Has a student approached you and asked why you were making it difficult for them to read your digital learning resources? It happened to me a few years ago, working as an E-learning Designer and Developer. The contact came by way of a telephone call to my desk after a particularly stressful week completing the … Continue reading “How can you make your digital learning resources more accessible and inclusive? Ian Wells (Educational Enterprise)”
I teach a core third year module on quantum mechanics – not surprisingly the majority of the time is spent developing the formalism, which is ‘beautiful’ mathematically – and conceptually challenging. The extraordinary physics breakthroughs we study were mostly achieved by (now dead) white men: till last summer I had just recognised these truly impressive … Continue reading “Inclusivity and Quantum Mechanics?”
Yesterday the Organisation for Economic Co-operation and Development (OECD) published a report that argues that in our quickly changing modern world, education cannot prepare for the future using only lessons of the past.
It highlights global mega-trends and how they will influence higher education.
For the full report please click here.
Writing your article Get your point across quickly and concisely. Try and get your article to about 500 words, if you can create impact with less, even better but this is a good target. You may want to use minimal words and use multimedia instead such as images or video. The first paragraph is vital … Continue reading “Writing a blog post – by Adam Matthews (External Relations)”
This term’s theme for the Big Conversation is Digital Education. Over the next ten weeks, you will have the opportunity to discuss and reflect on a range of articles around the Digital Education debate. This takes us to the inaugural HEFi conference on the 29th June at which the Birmingham Digital Education team within HEFi will … Continue reading “The Digital Education Debate – by Jane James (HEFi)”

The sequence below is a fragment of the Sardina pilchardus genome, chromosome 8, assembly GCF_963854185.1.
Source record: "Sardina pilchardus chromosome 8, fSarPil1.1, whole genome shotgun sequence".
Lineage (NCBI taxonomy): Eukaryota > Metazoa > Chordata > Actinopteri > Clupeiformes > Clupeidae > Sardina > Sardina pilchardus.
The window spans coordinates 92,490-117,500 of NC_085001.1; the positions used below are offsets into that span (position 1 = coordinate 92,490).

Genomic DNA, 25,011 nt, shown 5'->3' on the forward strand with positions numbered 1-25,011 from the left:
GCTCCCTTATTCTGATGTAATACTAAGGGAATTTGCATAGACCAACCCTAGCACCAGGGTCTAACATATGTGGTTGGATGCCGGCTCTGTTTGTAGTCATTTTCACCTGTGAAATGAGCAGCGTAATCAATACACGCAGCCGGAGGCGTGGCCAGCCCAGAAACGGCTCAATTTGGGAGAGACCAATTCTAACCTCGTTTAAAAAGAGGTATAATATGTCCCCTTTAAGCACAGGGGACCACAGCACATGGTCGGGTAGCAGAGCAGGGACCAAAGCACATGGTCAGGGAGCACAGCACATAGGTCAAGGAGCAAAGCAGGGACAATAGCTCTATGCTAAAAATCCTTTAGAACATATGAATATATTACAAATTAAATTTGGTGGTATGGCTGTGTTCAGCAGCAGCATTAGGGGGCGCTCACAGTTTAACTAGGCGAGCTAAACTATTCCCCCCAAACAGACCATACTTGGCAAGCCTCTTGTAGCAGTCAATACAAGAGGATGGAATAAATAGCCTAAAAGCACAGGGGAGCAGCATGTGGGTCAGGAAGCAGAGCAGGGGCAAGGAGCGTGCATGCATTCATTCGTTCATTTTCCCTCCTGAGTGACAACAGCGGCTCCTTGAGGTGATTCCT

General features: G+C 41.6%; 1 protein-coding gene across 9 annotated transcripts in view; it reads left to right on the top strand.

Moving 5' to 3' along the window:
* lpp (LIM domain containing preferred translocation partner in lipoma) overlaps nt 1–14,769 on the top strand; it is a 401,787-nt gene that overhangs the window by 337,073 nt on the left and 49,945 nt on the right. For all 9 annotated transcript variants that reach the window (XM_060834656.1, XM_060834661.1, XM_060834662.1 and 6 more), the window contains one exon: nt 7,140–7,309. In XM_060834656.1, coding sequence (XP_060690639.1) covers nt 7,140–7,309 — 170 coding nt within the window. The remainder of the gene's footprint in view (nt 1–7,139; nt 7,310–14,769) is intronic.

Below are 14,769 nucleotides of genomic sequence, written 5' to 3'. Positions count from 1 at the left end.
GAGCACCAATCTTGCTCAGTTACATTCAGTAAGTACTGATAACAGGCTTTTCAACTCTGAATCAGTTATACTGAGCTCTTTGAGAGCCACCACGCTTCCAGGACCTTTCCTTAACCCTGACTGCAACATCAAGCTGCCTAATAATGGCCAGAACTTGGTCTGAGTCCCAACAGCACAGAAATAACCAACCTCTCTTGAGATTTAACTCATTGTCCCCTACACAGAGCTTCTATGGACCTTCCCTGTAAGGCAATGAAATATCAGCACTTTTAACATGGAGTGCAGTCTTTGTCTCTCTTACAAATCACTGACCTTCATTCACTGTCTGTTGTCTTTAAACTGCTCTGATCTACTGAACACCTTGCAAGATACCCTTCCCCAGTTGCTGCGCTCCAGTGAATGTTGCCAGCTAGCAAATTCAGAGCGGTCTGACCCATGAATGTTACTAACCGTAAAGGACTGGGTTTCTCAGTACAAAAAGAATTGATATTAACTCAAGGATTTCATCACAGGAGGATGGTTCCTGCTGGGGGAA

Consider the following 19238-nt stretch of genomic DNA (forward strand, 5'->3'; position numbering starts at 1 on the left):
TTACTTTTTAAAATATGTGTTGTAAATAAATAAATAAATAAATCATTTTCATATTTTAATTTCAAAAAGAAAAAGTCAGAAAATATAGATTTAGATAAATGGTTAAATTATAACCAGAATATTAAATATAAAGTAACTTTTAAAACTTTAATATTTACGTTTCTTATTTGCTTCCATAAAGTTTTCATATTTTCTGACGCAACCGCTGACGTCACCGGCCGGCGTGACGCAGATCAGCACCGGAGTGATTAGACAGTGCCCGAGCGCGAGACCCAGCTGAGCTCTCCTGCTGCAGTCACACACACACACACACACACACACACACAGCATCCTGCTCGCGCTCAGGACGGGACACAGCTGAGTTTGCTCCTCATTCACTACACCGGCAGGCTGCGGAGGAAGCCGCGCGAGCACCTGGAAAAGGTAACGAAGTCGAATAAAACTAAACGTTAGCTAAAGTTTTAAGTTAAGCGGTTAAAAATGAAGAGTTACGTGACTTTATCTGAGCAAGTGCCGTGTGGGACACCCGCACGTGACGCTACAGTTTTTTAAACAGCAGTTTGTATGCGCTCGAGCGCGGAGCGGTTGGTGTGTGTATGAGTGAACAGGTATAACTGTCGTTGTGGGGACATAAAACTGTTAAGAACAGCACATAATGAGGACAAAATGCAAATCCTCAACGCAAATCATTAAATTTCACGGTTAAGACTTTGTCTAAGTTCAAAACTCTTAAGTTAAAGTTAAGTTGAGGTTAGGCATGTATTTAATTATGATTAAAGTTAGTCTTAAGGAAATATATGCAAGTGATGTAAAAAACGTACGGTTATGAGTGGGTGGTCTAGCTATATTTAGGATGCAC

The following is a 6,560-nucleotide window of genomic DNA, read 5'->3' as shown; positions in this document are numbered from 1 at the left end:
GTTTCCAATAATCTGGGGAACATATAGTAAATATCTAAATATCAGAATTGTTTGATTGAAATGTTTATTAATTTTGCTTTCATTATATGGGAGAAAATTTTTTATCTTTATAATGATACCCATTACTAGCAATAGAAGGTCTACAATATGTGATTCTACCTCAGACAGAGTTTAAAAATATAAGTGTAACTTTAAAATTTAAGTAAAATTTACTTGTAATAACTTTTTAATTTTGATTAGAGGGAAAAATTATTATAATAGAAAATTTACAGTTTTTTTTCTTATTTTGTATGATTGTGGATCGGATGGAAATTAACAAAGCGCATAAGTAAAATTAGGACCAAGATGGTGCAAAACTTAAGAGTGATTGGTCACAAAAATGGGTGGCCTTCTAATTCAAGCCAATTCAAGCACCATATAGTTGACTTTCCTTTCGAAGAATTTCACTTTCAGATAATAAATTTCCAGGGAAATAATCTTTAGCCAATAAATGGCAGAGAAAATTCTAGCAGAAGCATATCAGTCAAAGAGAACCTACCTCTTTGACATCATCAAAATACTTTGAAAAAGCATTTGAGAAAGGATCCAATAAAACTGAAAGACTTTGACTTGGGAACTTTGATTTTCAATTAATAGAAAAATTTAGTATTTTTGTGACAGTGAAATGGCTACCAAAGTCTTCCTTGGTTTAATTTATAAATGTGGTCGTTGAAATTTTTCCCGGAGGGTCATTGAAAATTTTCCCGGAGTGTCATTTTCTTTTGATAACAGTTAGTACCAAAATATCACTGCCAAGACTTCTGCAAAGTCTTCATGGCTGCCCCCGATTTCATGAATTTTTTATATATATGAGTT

There is a divide in the academic world between those for whom equations and mathematical expressions are their primary tools, and everyone else! Pure and applied mathematicians, computer scientists, physicists and many computational biologists (for the purposes of this blog post I will refer to all of us as mathematicians for short) typically find that … Continue reading “Accessible equations – by Dave Smith, School of Mathematics”
Chris Millward has been appointed as the new ‘Director for Fair Access and Participation’ at the Office for Students (OfS). He is visiting our University later this week, and I wondered whether staff or students had any questions that I might put to him on your behalf? The OfS is positioned as a regulator with considerable … Continue reading “Do you have any questions for Chris Millward, the new Director for Fair Access and Participation’ at the Office for Students? (by Kathy Armour)”
Birmingham Digital, I think, is rightly a major theme of this round of the Big Conversation. In a previous piece I outlined a healthy scepticism about the use of technology in Higher Education. In this post, I consider a particular digital issue – the use of ‘teaching films’ in distance- and blended-learning programmes. We … Continue reading “The use of Teaching Films in blended and distance learning: Is good engagement good learning? By Tom Harrison”
Dear Colleagues I look forward to discussing the issues around ‘research-led’ teaching and learning at the Teaching Academy Conference on the 4th July. I am planning to launch a series of conversations on this topic in the autumn – so please feel free to start blogging as a follow up to the Teaching Academy session. … Continue reading “Research-led/intensive/informed-teaching/learning etc… By Kathy Armour”
At the School Away Day today, Prof. Kathy Armour spoke of the challenge made at a recent meeting by a banking executive for the University to change in order to address the expectations of Generation Z with regard specifically to choice and involvement. This prompted the thought: How do businesses engage in training? Indeed, how … Continue reading “Intensive courses as learning models (Hugh Houghton, CAL)”